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      Whatbird Forums Rules   01/08/17

      'Help Me Identify a Bird' rules: When posting a new thread, please: 1. Read the FAQ and forum rules before posting 2. Include the location in your Post when seeking ID 3. Include the date of the sighting 4. Provide a photo or detailed description of the bird Forum rules: By posting in the WhatBird forums you agree to the following board rules: 1. You will be tolerant and respectful of your fellow members 2. You will not spam 3. You will not post sexually explicit, vulgar or racist material 4. You will not advertise or sell products 5. You will not discuss illegal activities 6. You will keep topics of religion and politics to a bare minimum 7. You will not take advantage of chat to break any of the above rules. 8. Members will not discuss homosexuality nor make any comments about others' sexuality. Breaking any of these rules may result in a suspension or a permanent ban from the forums!! Furthermore, anyone who causes continuous dissent and disarray in the forums will be banned as seen fit by the forum moderators under the pretense of "trolling." Gallery photos: Regarding photos in the Whatbird gallery, please keep in mind that the copyright belongs to the person who took the photo. So please do not use any of the Gallery photos without requesting permission from the photographer. Forum Photos: If you use photos other than your own, please place a link to the referenced photo and do not post other photographer's work directly.
    • Aveschapines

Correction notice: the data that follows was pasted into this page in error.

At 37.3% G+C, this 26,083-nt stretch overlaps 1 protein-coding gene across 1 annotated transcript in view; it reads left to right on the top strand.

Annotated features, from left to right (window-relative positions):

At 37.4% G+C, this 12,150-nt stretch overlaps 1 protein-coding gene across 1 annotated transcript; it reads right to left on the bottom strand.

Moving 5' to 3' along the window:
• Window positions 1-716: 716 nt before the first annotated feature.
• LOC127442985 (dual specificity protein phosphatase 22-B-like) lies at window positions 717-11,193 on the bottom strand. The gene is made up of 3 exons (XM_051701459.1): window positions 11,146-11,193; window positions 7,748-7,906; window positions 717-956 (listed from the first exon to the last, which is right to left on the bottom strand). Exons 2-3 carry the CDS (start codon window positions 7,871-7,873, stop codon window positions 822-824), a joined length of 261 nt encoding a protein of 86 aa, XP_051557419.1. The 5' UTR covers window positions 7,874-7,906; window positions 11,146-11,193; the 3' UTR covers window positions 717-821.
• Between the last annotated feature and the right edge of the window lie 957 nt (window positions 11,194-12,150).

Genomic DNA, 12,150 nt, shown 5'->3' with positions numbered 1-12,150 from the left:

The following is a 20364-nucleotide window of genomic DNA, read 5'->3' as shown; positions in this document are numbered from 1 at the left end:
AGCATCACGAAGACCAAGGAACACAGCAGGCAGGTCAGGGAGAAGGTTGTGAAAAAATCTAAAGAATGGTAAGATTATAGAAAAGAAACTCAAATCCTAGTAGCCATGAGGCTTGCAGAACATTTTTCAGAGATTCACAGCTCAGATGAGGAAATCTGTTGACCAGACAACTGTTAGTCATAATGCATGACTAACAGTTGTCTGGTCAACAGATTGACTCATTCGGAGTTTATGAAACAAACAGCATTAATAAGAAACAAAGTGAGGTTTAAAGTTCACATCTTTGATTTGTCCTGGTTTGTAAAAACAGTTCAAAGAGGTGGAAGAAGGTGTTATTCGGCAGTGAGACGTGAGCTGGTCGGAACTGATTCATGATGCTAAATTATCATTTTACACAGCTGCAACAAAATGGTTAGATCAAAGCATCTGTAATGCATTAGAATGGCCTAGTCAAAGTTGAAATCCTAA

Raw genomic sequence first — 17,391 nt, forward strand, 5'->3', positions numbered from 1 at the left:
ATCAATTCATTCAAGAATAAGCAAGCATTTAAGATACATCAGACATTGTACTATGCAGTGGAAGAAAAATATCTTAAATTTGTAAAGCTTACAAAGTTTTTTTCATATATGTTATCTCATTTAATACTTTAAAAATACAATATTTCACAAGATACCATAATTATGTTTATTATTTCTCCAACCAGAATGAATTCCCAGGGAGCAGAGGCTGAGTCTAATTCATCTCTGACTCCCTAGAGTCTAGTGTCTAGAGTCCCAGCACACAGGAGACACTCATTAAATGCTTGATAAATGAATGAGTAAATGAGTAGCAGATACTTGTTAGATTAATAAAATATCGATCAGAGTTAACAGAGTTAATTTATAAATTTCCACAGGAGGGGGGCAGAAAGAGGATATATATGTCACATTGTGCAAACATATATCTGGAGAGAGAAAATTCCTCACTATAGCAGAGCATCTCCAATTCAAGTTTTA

Found a baby bird or a sick or injured bird?   07/11/17

      Here is a short article with advice for what to do if you find a baby bird or one that appears to be sick or injured. Bird rescue article Please feel free to post here if you have questions or need more help.

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Hello,

These were taken at Ashbridges Bay in Toronto yesterday.


I'm 98% sure they are all long-tail ducks. Wondering more about sex, age, plumage. 

1. male or female in breeding plumage?

2. The one with the very white head looks too white compared to other females that I've seen, it is actually a juvenile male???

3. female in breeding plumage?

https://www.facebook.com/media/set/?set=a.10155125631910009.1073741987.683685008&type=1&l=71772cabc1

Thank you in advance.

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Working through Pyle, I think they're all females. The middle one is an adult, the other two are youngsters. Adult males look quite different this time of year, and young males should be showing a mix of white feathers on the crown and breast right now. The plumage shown in guides of males with the dark head and white cheek is a spring and summer plumage, and they shouldn't be there yet.

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@psweet Thank you. Yes they do usually look quite different this time of the year which is why the coloration is throwing me off. This is what I usually see:

https://www.facebook.com/media/set/?set=a.10155126123240009.1073741989.683685008&type=1&l=ee3f2cc6c1

But in the recent photos the dark ones look too dark to be females but the color doesn't look look right for the males, and the light colored one looks too white to be a female and the definition too well defined.

I thought maybe juveniles or maybe morphing to the different coloration. We did have a minor warm spell -- I hope that didn't mess up the birds.

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Warm spells don't bother the birds, unless it's warm enough to mess with their food source, etc. I don't know of any birds that use local weather conditions to trigger molt -- that's typically daylight length (and physiological condition to an extent). The weather doesn't even trigger migration except in half-hardy birds that are trying to winter fairly far north, and that's mostly southbound.

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